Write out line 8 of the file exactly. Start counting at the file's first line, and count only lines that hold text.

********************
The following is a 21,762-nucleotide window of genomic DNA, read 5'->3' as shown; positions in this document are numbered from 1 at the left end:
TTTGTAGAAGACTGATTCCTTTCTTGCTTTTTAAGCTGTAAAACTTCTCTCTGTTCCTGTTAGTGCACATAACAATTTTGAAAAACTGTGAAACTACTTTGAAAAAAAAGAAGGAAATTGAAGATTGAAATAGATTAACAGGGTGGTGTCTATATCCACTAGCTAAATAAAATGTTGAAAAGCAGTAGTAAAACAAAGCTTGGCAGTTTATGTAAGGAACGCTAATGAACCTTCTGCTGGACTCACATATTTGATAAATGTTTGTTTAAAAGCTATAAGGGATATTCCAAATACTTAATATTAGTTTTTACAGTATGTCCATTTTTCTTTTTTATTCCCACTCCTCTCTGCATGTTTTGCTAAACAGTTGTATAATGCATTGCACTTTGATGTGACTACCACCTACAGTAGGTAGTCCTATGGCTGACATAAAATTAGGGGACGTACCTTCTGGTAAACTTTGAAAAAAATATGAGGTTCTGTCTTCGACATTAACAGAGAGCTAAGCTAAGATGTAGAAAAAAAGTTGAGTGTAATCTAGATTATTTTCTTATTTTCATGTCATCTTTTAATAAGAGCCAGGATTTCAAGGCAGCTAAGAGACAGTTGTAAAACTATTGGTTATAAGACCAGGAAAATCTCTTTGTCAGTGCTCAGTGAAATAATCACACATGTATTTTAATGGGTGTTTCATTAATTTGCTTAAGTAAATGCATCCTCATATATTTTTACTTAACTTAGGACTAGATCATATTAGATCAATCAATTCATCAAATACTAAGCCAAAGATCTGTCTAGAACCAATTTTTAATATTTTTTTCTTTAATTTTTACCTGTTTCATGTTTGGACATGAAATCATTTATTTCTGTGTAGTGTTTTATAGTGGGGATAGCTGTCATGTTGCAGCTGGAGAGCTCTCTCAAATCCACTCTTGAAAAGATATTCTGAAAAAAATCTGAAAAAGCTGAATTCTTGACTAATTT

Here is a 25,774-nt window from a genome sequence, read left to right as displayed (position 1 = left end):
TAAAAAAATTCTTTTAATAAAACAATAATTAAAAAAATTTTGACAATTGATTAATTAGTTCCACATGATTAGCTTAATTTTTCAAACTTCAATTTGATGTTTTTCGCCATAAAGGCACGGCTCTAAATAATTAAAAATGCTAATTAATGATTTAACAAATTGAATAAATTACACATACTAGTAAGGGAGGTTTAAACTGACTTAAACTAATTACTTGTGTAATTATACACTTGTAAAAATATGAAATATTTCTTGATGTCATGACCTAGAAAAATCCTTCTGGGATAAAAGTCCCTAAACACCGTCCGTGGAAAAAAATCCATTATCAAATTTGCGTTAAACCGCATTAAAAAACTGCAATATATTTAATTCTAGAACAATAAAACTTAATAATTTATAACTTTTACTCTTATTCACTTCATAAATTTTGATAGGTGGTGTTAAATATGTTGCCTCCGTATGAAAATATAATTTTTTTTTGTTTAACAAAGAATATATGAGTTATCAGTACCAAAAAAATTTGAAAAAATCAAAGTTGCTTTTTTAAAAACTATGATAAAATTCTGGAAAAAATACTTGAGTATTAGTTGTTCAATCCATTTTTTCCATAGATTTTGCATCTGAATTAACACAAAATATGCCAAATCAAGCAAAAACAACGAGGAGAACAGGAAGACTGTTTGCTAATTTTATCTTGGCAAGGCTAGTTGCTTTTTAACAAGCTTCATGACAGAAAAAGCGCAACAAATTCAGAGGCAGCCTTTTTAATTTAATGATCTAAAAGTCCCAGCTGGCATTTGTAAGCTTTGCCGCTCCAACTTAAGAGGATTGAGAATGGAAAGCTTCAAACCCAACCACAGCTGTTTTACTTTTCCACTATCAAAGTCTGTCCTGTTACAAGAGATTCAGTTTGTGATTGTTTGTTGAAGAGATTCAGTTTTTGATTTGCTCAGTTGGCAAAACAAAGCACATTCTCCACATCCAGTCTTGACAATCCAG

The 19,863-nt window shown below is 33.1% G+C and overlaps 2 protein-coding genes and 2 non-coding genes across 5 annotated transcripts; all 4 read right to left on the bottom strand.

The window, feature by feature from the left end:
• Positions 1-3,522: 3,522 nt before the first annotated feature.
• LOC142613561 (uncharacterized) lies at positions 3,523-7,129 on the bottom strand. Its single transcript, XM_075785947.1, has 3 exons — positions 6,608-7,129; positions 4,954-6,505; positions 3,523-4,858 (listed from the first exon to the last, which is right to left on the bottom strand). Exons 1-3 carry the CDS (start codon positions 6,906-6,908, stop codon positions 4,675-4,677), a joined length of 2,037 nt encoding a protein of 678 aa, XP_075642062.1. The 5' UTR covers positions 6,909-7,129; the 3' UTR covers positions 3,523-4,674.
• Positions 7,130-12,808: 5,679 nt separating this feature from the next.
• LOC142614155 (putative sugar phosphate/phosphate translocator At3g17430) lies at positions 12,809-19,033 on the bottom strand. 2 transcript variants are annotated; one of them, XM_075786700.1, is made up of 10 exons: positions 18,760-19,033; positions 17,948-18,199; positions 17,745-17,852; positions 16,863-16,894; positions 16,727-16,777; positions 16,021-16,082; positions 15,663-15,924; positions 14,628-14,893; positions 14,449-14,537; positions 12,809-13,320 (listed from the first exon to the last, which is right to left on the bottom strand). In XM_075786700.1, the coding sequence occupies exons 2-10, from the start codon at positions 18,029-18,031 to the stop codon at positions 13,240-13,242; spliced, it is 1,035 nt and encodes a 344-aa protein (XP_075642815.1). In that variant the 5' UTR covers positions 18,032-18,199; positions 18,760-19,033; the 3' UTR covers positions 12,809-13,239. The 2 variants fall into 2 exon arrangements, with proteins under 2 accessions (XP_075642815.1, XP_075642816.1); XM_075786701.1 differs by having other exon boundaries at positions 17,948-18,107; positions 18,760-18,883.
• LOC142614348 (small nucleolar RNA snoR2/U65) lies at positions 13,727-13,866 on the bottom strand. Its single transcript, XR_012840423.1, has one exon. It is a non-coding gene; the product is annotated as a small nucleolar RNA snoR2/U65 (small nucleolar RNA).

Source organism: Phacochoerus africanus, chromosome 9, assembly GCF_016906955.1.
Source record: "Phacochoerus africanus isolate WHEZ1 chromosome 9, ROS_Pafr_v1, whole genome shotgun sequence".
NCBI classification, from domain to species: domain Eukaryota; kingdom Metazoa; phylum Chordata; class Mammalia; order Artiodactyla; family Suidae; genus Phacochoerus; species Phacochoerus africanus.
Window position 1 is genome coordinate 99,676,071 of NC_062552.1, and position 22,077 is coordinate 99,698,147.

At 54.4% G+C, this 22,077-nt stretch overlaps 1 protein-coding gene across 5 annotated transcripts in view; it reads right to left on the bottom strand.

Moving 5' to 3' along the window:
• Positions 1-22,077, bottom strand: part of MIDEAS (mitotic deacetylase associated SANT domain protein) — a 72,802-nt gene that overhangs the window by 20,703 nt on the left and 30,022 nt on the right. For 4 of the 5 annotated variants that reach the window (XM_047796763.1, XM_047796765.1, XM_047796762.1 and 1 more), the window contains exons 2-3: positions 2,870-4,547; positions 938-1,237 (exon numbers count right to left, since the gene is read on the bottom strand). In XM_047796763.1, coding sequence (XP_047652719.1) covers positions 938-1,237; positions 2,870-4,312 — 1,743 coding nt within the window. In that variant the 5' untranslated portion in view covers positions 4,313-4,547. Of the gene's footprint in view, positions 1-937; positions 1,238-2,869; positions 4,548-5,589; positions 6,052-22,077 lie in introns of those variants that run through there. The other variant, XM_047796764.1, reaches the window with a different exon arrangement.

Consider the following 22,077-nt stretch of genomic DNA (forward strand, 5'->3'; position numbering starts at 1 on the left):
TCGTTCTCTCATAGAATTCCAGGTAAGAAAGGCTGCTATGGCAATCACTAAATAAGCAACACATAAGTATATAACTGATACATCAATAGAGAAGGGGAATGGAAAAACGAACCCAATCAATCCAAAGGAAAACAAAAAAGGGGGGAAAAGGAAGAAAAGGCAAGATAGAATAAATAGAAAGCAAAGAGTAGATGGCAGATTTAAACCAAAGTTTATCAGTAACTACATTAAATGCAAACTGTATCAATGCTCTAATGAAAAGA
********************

• LOC142613561 (uncharacterized) lies at positions 3,523-7,129 on the bottom strand. Its single transcript, XM_075785947.1, has 3 exons — positions 6,608-7,129; positions 4,954-6,505; positions 3,523-4,858 (listed from the first exon to the last, which is right to left on the bottom strand). Exons 1-3 carry the CDS (start codon positions 6,906-6,908, stop codon positions 4,675-4,677), a joined length of 2,037 nt encoding a protein of 678 aa, XP_075642062.1. The 5' UTR covers positions 6,909-7,129; the 3' UTR covers positions 3,523-4,674.